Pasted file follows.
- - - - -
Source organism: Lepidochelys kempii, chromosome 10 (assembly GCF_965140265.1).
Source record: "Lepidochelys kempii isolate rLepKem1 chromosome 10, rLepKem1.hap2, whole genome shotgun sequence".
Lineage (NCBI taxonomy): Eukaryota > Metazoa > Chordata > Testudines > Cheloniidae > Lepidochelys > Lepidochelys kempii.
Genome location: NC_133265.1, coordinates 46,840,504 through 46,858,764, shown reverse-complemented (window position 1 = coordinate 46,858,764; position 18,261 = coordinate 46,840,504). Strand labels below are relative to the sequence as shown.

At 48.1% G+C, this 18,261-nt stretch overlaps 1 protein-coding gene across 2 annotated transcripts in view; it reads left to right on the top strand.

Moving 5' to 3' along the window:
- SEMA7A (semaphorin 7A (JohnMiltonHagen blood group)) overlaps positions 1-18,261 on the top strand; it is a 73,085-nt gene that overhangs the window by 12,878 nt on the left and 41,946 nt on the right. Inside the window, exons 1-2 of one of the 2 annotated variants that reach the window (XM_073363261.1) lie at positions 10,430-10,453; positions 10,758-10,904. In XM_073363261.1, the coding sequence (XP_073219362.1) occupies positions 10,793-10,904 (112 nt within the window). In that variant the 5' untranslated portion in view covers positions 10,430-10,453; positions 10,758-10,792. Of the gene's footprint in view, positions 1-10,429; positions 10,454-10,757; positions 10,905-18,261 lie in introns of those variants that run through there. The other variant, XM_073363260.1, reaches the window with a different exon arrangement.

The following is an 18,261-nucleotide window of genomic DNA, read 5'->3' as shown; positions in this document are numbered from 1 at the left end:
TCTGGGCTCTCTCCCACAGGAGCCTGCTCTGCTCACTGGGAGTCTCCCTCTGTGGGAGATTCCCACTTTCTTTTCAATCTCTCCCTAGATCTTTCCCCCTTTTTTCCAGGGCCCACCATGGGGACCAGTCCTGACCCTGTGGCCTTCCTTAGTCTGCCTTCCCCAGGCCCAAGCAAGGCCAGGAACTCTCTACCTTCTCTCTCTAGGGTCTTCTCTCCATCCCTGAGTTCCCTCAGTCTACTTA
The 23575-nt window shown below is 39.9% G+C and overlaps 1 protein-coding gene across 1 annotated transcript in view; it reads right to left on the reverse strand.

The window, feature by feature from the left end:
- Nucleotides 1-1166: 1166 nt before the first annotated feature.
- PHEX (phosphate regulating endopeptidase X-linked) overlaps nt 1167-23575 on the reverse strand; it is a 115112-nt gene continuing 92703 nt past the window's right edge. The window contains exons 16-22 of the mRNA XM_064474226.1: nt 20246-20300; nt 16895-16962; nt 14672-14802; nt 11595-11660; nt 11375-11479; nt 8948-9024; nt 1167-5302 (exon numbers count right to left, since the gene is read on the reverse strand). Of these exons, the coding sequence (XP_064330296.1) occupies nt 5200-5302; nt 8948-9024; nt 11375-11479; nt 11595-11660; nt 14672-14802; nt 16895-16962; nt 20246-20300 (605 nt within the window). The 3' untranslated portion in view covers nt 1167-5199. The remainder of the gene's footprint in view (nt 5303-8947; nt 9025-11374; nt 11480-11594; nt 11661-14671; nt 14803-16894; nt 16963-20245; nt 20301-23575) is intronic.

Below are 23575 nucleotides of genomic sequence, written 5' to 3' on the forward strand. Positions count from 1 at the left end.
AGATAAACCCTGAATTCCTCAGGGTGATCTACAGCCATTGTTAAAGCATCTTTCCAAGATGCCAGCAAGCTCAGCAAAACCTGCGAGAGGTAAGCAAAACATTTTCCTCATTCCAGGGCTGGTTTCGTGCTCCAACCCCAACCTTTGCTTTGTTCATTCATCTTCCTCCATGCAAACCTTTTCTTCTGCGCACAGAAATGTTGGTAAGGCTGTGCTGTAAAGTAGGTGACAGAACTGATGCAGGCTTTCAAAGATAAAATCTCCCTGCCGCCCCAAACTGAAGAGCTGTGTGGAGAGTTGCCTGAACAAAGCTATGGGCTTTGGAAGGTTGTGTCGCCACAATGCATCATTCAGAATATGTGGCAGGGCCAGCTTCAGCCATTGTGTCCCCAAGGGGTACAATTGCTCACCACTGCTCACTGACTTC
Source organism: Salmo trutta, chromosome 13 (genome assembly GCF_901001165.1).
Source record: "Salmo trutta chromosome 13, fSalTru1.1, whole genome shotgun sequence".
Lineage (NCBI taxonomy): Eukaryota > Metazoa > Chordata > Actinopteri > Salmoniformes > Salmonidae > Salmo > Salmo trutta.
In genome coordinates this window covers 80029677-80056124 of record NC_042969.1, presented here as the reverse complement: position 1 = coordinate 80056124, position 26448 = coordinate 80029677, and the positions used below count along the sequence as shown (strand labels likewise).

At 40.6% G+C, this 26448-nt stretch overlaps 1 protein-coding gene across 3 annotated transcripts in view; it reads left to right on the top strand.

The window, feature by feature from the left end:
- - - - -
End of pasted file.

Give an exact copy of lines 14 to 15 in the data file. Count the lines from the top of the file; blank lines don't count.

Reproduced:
Below are 23575 nucleotides of genomic sequence, written 5' to 3' on the forward strand. Positions count from 1 at the left end.
AGATAAACCCTGAATTCCTCAGGGTGATCTACAGCCATTGTTAAAGCATCTTTCCAAGATGCCAGCAAGCTCAGCAAAACCTGCGAGAGGTAAGCAAAACATTTTCCTCATTCCAGGGCTGGTTTCGTGCTCCAACCCCAACCTTTGCTTTGTTCATTCATCTTCCTCCATGCAAACCTTTTCTTCTGCGCACAGAAATGTTGGTAAGGCTGTGCTGTAAAGTAGGTGACAGAACTGATGCAGGCTTTCAAAGATAAAATCTCCCTGCCGCCCCAAACTGAAGAGCTGTGTGGAGAGTTGCCTGAACAAAGCTATGGGCTTTGGAAGGTTGTGTCGCCACAATGCATCATTCAGAATATGTGGCAGGGCCAGCTTCAGCCATTGTGTCCCCAAGGGGTACAATTGCTCACCACTGCTCACTGACTTC